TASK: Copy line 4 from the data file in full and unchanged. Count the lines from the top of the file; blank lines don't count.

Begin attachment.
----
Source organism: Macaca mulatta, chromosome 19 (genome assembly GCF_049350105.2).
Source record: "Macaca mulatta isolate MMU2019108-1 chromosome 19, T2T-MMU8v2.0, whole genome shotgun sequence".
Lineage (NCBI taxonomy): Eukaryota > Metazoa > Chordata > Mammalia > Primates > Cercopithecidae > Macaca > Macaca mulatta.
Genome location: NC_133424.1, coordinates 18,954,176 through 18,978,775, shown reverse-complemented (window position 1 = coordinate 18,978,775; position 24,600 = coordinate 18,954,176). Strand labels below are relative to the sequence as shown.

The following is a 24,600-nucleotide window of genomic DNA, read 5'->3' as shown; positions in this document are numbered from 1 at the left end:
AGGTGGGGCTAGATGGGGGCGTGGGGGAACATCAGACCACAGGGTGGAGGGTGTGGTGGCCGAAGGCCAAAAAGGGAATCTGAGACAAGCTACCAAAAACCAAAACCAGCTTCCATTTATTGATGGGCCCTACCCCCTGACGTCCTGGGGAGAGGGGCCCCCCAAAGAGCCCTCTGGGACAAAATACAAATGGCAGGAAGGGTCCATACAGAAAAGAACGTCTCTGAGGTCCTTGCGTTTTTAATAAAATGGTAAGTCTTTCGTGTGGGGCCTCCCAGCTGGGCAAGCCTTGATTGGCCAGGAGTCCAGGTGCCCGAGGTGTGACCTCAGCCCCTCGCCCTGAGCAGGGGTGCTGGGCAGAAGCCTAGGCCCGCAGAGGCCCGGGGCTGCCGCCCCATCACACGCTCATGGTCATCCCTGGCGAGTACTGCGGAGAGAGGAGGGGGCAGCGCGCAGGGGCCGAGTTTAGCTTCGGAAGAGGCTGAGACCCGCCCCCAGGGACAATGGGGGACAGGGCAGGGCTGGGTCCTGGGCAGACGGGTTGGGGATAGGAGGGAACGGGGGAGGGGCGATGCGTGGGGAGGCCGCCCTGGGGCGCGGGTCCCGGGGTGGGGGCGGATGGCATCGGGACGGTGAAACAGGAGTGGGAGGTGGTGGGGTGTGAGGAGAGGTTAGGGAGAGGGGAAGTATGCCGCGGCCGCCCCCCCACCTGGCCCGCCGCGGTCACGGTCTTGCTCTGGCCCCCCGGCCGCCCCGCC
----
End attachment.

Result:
Genome location: NC_133424.1, coordinates 18,954,176 through 18,978,775, shown reverse-complemented (window position 1 = coordinate 18,978,775; position 24,600 = coordinate 18,954,176). Strand labels below are relative to the sequence as shown.